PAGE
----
by Leo Jakobson | November 03, 2017

By the time IMEX America opened in Las Vegas on Tuesday, Oct. 10, the largest U.S. trade show for the incentive travel, meetings, and events industry found itself in a changed city.

Nine days earlier, at 10:05 p.m. on Sunday, Oct. 1, Stephen Paddock had broken the window out of a room on the 32nd floor of the Mandalay Bay Resort & Casino and started shooting at a crowd of more than 20,000 concert-goers at an open-air venue next to the hotel. Fifty-eight people were killed and over 500 were wounded over the next 10 minutes. Paddock killed himself about an hour later, as police officers blew open the door to his room with explosives.

A city that takes pride in its nickname "Sin City" and celebrates being a place where people from around the world come to be a little bit louder, party a little bit harder, and take in the spectacular shows, famous entertainers, ultra-hip nightclubs, and famous-name chefs' restaurants was in mourning and in shock.

But like many cities and even countries beset by tragedy, what Las Vegas showed last month is that it refuses to be defined by the terror it experienced.

The two words the city adopted as its rallying cry, "Vegas Strong" could be seen everywhere, from Twitter, to the illuminated signs in black-and-white on The Strip, to the ice at T-Mobile Arena where the NHL expansion team Golden Knights team played -- and won -- its first home game the night IMEX America opened.

"We are heartbroken, but we're not broken," said Jim Murren, chairman and CEO of MGM Resorts International, at a Las Vegas Convention and Visitors Authority (LVCVA) press conference to address the shooting.

"I don't want to dwell on the inhumane act that occurred. I prefer to focus on the acts of humanity and kindness that I have witnessed in the last week. We're strong and we're working together to heal this community and this city."

Part of that healing process is moving forward, and having the entire meetings and events industry converge on Las Vegas for IMEX America at that time, "is really beautiful and kind of poetic in a sense" Murren added. "The meetings and convention business is the backbone of our model, and without it we would not be able to recover."

That is a theme that came up time and again during the show.

IMEX America experienced
record attendance one week
after the shootings

"Thank God IMEX was being held this week rather than two weeks ago," said Roger Dow, president and CEO of the U.S. Travel Association, at the press conference. "We all have a responsibility to carry out a positive message. The travel and hospitality industry is an incredibly strong industry but also an incredibly fragile industry. We have 24/7 media coverage that always paints a bad picture of what's happening whenever a tragedy like this occurs. And sometimes it takes years for destinations to recover from the perception that it is not safe."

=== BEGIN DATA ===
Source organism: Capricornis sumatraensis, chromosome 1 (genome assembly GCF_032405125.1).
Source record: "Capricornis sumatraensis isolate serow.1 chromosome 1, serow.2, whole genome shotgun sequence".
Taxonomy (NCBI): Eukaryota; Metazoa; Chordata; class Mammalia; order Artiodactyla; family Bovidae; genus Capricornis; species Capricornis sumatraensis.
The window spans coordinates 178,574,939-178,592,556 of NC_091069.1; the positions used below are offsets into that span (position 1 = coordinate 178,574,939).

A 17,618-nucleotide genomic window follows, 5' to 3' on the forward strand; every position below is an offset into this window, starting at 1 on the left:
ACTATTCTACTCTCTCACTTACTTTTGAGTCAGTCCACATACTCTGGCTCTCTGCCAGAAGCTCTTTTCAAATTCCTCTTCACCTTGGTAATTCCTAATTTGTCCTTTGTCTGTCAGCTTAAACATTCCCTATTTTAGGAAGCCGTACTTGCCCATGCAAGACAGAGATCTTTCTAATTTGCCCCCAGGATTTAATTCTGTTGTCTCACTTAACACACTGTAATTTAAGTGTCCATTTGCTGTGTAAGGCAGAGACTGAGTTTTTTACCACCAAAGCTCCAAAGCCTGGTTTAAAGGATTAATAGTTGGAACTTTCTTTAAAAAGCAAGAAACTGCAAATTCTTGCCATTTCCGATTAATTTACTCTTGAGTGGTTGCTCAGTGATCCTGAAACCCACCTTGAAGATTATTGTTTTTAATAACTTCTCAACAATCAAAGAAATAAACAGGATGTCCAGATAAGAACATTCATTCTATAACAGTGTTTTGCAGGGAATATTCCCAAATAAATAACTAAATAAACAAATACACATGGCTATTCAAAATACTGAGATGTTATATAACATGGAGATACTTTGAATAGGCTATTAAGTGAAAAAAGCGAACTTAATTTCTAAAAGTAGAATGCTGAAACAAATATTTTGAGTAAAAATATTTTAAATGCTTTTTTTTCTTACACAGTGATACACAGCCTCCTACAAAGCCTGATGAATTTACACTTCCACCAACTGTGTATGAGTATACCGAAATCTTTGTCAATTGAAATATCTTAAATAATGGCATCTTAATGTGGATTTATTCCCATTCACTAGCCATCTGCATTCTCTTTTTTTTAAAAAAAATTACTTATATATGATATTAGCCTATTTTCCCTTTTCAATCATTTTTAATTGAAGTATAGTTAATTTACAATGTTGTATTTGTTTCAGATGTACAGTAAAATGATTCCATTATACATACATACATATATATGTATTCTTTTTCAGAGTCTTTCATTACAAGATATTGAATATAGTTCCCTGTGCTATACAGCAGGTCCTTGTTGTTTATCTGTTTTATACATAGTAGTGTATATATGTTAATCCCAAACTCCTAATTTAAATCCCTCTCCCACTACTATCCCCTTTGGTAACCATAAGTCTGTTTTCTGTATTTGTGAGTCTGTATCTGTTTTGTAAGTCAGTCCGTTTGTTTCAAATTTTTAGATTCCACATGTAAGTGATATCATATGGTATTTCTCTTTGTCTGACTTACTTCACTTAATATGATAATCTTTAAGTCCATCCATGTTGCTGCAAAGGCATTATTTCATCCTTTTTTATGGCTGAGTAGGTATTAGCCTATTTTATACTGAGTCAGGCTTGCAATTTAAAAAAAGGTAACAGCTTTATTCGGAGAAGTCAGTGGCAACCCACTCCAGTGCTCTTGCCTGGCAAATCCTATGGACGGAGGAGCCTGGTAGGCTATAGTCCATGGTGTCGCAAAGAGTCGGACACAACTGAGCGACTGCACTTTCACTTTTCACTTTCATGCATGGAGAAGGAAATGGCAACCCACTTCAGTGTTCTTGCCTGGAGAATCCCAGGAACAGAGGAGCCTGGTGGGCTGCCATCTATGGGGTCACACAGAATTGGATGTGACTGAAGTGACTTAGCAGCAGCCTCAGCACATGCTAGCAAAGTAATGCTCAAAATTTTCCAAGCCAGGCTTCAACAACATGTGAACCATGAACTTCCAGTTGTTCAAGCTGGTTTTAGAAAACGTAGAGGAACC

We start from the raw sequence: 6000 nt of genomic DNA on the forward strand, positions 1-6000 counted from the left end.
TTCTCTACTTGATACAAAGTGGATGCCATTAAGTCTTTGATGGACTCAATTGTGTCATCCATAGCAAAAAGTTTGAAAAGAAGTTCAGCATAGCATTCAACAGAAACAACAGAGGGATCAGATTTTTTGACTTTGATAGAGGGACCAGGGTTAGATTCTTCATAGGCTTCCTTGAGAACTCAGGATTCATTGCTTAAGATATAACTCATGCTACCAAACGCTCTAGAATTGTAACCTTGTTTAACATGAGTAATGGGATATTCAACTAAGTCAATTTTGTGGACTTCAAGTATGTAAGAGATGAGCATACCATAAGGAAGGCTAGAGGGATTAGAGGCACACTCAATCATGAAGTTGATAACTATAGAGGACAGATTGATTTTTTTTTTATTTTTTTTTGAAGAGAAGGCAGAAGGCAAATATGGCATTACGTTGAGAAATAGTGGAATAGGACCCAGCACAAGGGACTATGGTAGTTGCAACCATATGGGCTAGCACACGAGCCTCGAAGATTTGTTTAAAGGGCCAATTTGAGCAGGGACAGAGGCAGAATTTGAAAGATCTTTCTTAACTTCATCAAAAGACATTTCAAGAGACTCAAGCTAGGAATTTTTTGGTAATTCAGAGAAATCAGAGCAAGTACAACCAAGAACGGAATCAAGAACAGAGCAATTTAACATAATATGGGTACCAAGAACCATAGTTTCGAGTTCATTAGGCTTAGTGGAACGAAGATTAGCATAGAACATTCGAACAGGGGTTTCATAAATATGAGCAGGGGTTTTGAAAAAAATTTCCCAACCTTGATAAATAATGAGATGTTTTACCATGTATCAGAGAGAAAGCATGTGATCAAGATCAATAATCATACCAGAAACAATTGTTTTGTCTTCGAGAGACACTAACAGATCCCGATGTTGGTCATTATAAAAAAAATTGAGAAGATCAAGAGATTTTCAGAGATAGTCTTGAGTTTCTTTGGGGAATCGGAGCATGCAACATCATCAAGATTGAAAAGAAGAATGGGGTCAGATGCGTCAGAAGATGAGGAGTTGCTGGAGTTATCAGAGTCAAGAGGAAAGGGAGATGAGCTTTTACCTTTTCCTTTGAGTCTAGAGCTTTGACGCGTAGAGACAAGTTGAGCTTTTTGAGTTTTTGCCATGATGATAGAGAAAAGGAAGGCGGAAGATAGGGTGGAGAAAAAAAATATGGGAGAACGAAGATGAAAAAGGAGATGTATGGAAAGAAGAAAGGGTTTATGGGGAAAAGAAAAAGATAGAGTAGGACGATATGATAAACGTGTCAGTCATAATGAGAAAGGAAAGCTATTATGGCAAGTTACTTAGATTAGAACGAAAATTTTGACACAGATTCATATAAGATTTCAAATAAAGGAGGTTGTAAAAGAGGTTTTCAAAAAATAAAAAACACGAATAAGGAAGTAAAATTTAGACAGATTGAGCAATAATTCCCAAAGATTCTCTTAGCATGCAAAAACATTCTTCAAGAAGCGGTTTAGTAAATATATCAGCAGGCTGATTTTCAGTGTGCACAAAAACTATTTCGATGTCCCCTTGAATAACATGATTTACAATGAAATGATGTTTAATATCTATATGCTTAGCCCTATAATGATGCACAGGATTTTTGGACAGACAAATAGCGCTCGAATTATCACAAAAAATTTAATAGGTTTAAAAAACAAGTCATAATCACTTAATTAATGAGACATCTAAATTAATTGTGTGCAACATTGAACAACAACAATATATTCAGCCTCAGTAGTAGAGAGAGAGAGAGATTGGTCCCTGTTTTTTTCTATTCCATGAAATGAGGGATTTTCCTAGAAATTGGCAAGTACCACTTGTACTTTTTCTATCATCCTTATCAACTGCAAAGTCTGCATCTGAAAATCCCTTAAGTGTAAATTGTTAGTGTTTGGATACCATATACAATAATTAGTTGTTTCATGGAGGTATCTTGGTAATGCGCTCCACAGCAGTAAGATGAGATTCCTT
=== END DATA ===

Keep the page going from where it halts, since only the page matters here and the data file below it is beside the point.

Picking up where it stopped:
When that happens, Dow added, "it can bring an industry to its knees. We all have a job, and Las Vegas has a job, to talk about every successful convention, every tourism record broken."

And in fact, Las Vegas had one of its best years ever in 2016 with 43 million visitors and 6.3 million convention attendees.

Fighting perception
Still, Las Vegas has a hill to climb. After several high-profile attacks, Paris saw tourism slump by 1.5 million visitors in 2016, only to come back strong in 2017.

LVCVA's Rossi Ralenkotter
spoke at IMEX America

The instinct to avoid anywhere seen as unsafe after this kind of attack is powerful, but so is the determination people have to show that they will not be deterred. That has more than a little to do with the fact that the impact on Parisian tourism was short-lived. Las Vegas tourism figures through August for 2017 saw 28 million overall visitors and 4.7 million convention attendees, both figures on a pace to exceed the 2016 numbers.

If attendance at IMEX America is any indication, those figures will keep on track. At the show's final press conference, IMEX Group chairman Ray Bloom called the 2017 show the "largest ever," attracting 3,200 hosted buyers, 2,500 independent buyers, and 3,300 exhibitors.

"I sent out a notification the day after the event [shooting], letting the show organizers know that we would still be attending," says David Jefferys, founder and executive director of the LGBT Meeting Professionals Association. "We can't let these senseless acts of violence deter us from pursuing our goals as event planners. The best response is to move forward."

Vincent Laruffa, senior vice president of resort sales and marketing for Universal Orlando Resort, agrees, noting, "We never seriously considered not attending because of the tragedy. You can't let the fear of an attack keep you from doing business."

What the meetings, incentives, conventions, and events (MICE) industry can do -- the best thing it can do -- is "to educate our clients and keep them informed on the facts, to make sure they know the true situation rather than the skewed view they might be getting from news and social media," says David Peckinpaugh, president of Maritz Global Events. "I don't know of a destination in the world that can guarantee safety, but you can do due diligence and have a plan in place when a tragedy does occur."

What is harder to quantify is the MICE business that doesn't come to a destination after this kind of tragedy. And the cause is not always fear.

While his firm has seen no cancellations, "we are seeing in the incentive space, clients are bypassing Las Vegas on the short list," says Tracy Kinsey, vice president of sales and marketing for Bishop-McCann. "Having a celebration in Las Vegas after such a tragedy does not feel right."

Still, he adds, experience tells him that this will not be an issue for long. "It will affect programs for the next six to nine months," Kinsey adds. "Beyond that, it is not an issue."